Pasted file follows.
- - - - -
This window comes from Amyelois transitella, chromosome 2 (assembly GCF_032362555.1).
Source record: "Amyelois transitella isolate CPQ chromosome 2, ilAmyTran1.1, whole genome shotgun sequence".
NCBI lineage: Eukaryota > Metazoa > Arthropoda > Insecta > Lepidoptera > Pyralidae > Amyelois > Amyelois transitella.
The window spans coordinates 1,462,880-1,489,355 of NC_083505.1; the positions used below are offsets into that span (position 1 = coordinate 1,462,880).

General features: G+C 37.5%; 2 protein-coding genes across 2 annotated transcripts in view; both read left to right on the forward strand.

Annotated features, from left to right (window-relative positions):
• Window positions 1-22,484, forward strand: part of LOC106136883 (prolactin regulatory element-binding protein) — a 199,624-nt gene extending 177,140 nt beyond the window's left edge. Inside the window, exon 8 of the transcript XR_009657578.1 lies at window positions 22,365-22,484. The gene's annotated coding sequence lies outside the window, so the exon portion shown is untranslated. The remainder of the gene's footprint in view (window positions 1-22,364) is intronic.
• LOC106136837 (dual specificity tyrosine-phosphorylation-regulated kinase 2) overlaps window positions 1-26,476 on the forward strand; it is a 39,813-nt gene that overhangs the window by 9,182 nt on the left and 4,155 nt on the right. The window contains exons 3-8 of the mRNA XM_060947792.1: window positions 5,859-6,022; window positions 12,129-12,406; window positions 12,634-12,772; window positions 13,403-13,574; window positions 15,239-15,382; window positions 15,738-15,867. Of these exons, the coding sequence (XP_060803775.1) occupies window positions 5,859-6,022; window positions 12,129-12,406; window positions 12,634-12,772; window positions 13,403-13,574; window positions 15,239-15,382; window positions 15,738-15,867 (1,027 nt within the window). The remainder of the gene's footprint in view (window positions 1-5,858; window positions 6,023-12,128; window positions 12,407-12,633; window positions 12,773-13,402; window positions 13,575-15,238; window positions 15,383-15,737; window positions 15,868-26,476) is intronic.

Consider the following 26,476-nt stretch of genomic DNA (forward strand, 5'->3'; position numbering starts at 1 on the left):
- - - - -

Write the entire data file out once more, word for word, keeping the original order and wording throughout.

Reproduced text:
This window comes from Amyelois transitella, chromosome 2 (assembly GCF_032362555.1).
Source record: "Amyelois transitella isolate CPQ chromosome 2, ilAmyTran1.1, whole genome shotgun sequence".
NCBI lineage: Eukaryota > Metazoa > Arthropoda > Insecta > Lepidoptera > Pyralidae > Amyelois > Amyelois transitella.
The window spans coordinates 1,462,880-1,489,355 of NC_083505.1; the positions used below are offsets into that span (position 1 = coordinate 1,462,880).

General features: G+C 37.5%; 2 protein-coding genes across 2 annotated transcripts in view; both read left to right on the forward strand.

Annotated features, from left to right (window-relative positions):
• Window positions 1-22,484, forward strand: part of LOC106136883 (prolactin regulatory element-binding protein) — a 199,624-nt gene extending 177,140 nt beyond the window's left edge. Inside the window, exon 8 of the transcript XR_009657578.1 lies at window positions 22,365-22,484. The gene's annotated coding sequence lies outside the window, so the exon portion shown is untranslated. The remainder of the gene's footprint in view (window positions 1-22,364) is intronic.
• LOC106136837 (dual specificity tyrosine-phosphorylation-regulated kinase 2) overlaps window positions 1-26,476 on the forward strand; it is a 39,813-nt gene that overhangs the window by 9,182 nt on the left and 4,155 nt on the right. The window contains exons 3-8 of the mRNA XM_060947792.1: window positions 5,859-6,022; window positions 12,129-12,406; window positions 12,634-12,772; window positions 13,403-13,574; window positions 15,239-15,382; window positions 15,738-15,867. Of these exons, the coding sequence (XP_060803775.1) occupies window positions 5,859-6,022; window positions 12,129-12,406; window positions 12,634-12,772; window positions 13,403-13,574; window positions 15,239-15,382; window positions 15,738-15,867 (1,027 nt within the window). The remainder of the gene's footprint in view (window positions 1-5,858; window positions 6,023-12,128; window positions 12,407-12,633; window positions 12,773-13,402; window positions 13,575-15,238; window positions 15,383-15,737; window positions 15,868-26,476) is intronic.

Consider the following 26,476-nt stretch of genomic DNA (forward strand, 5'->3'; position numbering starts at 1 on the left):